Edited by William Byron Forbush This is a book that will never die — one of the great English classics. . . . Reprinted here in its most complete form, it brings to life the days when “a noble army, men and boys, the matron and the maid,” “climbed the steep ascent of heaven, ‘mid peril, toil, and pain.” “After the Bible itself, no book so profoundly influenced early Protestant sentiment as the Book of Martyrs. Even in our time, it is still a living force. It is more than a record of persecution. It is an arsenal of controversy, a storehouse of romance, as well as a source of edification.”
Fox’s Book of Martyrs is in the public domain and may be freely used and distributed.
An Account of the Persecutions in Great Britain and Ireland, Prior to the Reign of Queen Mary I Part 6
During the latter end of this year, Worham, archbishop of Canterbury, apprehended one Hitten, a priest at Maidstone; and after he had been long tortured in prison, and several times examined by the archbishop, and Fisher, bishop of Rochester, he was condemned as a heretic, and burnt alive before the door of his own parish church.
Thomas Bilney, professor of civil law at Cambridge, was brought before the bishop of London, and several other bishops, in the Chapter house, Westminster, and being several times threatened with the stake and flames, he was weak enough to recant; but he repented severely afterward.
For this, he was brought before the bishop a second time, and condemned to death. Before he went to the stake he confessed his adherence to those opinions which Luther held; and, when at it, he smiled, and said, “I have had many storms in this world, but now my vessel will soon be on shore in heaven.” He stood unmoved in the flames, crying out, “Jesus, I believe”; and these were the last words he was heard to utter.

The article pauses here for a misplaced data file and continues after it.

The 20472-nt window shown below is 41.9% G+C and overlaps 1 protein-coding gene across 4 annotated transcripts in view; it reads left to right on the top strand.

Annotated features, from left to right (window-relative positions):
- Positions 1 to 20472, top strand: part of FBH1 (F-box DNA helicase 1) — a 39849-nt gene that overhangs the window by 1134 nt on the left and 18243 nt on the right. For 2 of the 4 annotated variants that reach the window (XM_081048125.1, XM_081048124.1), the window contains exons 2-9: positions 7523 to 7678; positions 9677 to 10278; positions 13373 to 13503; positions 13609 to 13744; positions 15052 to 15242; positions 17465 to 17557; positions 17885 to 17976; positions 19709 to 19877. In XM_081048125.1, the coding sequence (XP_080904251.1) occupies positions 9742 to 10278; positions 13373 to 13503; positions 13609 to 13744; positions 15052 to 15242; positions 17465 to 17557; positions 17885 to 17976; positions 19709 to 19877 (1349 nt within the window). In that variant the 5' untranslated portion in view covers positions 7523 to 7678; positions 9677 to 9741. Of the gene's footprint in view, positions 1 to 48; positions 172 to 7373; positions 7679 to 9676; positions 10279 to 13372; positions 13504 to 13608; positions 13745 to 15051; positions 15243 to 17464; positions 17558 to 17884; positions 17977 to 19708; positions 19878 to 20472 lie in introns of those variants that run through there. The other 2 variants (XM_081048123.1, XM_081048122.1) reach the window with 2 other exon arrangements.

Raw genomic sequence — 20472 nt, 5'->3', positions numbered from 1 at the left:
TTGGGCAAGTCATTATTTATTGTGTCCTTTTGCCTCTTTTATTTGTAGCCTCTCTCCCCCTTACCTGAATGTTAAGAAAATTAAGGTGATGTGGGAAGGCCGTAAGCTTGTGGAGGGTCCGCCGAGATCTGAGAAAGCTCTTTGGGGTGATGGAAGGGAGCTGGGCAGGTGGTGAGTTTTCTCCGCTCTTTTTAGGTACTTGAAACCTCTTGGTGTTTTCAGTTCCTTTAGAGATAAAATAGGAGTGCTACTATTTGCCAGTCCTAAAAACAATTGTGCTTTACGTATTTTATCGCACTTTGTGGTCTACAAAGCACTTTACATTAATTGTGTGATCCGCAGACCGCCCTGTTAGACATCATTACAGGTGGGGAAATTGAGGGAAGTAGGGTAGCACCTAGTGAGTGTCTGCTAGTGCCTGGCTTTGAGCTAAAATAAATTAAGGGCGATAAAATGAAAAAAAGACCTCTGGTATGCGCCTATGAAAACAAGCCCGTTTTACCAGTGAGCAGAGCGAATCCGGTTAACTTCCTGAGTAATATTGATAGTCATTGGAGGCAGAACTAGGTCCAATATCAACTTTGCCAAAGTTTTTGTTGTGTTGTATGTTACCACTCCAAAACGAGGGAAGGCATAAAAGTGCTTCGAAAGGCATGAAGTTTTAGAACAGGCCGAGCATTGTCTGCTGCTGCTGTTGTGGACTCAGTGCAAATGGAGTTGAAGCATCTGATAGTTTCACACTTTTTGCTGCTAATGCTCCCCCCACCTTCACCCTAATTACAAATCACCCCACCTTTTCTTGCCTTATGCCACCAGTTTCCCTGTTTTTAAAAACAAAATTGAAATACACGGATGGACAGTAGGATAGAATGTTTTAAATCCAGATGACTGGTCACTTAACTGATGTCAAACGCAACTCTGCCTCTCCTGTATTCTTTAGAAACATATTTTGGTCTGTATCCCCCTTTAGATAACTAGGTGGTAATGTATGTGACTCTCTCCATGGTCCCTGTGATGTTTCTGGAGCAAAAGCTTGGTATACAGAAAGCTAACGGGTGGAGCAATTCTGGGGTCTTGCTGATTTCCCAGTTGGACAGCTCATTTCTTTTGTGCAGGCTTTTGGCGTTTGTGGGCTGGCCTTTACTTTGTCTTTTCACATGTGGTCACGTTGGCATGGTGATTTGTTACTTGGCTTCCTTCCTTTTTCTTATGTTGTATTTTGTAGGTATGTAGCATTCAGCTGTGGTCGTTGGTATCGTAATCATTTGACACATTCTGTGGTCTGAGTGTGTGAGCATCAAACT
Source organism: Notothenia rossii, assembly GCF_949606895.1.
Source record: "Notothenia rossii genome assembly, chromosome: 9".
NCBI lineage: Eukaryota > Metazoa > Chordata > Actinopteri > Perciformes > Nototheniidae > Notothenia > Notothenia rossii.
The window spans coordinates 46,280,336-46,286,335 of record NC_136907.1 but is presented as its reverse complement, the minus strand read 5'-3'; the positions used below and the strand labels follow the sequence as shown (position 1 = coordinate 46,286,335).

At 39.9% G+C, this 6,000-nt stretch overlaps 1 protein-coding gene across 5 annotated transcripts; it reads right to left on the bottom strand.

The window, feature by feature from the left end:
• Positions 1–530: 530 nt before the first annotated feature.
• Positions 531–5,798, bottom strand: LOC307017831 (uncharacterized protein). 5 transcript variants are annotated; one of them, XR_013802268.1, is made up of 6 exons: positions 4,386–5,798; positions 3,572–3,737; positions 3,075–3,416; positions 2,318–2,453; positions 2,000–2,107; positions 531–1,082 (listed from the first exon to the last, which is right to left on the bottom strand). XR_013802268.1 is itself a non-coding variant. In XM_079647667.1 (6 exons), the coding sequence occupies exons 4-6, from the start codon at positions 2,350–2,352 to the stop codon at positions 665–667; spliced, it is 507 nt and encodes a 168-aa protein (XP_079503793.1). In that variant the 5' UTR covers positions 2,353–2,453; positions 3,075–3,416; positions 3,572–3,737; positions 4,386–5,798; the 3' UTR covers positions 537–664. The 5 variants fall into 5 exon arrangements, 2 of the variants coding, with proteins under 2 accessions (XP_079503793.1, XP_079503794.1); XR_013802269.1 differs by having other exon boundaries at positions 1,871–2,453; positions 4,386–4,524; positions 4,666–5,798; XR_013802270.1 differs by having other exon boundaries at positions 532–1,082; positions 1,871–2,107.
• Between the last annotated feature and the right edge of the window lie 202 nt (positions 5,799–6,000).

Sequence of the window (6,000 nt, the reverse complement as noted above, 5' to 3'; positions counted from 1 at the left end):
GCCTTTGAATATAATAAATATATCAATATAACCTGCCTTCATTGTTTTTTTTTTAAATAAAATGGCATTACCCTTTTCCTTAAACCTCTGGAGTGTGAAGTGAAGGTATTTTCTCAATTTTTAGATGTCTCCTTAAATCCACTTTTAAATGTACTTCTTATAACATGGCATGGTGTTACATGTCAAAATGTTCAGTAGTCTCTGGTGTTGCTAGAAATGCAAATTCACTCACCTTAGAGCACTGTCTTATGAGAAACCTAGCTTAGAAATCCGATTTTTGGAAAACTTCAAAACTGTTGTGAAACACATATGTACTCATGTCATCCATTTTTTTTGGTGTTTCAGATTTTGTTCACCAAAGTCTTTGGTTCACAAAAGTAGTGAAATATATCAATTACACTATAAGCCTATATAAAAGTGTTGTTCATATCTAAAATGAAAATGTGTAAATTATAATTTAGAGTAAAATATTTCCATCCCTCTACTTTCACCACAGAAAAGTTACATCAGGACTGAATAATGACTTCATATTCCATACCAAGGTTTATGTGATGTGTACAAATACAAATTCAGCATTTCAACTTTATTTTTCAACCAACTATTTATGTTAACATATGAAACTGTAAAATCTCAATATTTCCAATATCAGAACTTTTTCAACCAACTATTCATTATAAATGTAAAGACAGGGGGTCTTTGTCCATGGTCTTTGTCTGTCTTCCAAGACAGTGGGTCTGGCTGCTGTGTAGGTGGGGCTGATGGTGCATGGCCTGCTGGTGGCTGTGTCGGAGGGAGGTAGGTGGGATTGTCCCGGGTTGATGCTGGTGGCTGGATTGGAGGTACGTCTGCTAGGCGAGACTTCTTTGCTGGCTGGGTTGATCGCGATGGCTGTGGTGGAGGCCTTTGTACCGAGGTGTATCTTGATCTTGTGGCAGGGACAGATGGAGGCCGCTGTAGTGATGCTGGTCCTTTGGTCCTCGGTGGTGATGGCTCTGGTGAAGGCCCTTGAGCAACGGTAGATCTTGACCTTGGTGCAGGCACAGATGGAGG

A few weeks after Bilney had suffered, Richard Byfield was cast into prison, and endured some whipping, for his adherence to the doctrines of Luther: this Mr. Byfield had been some time a monk, at Barnes, in Surrey, but was converted by reading Tyndale’s version of the New Testament. The sufferings this man underwent for the truth were so great that it would require a volume to contain them. Sometimes he was shut up in a dungeon, where he was almost suffocated by the offensive and horrid smell of filth and stagnant water. At other times he was tied up by the arms until almost all his joints were dislocated. He was whipped at the post several times until scarcely any flesh was left on his back, and all this was done to make him recant. He was then taken to the Lollard’s Tower in Lambeth palace, where he was chained by the neck to the wall, and once every day beaten in the cruelest manner by the archbishop’s servants. At last, he was condemned, degraded, and burnt in Smithfield.
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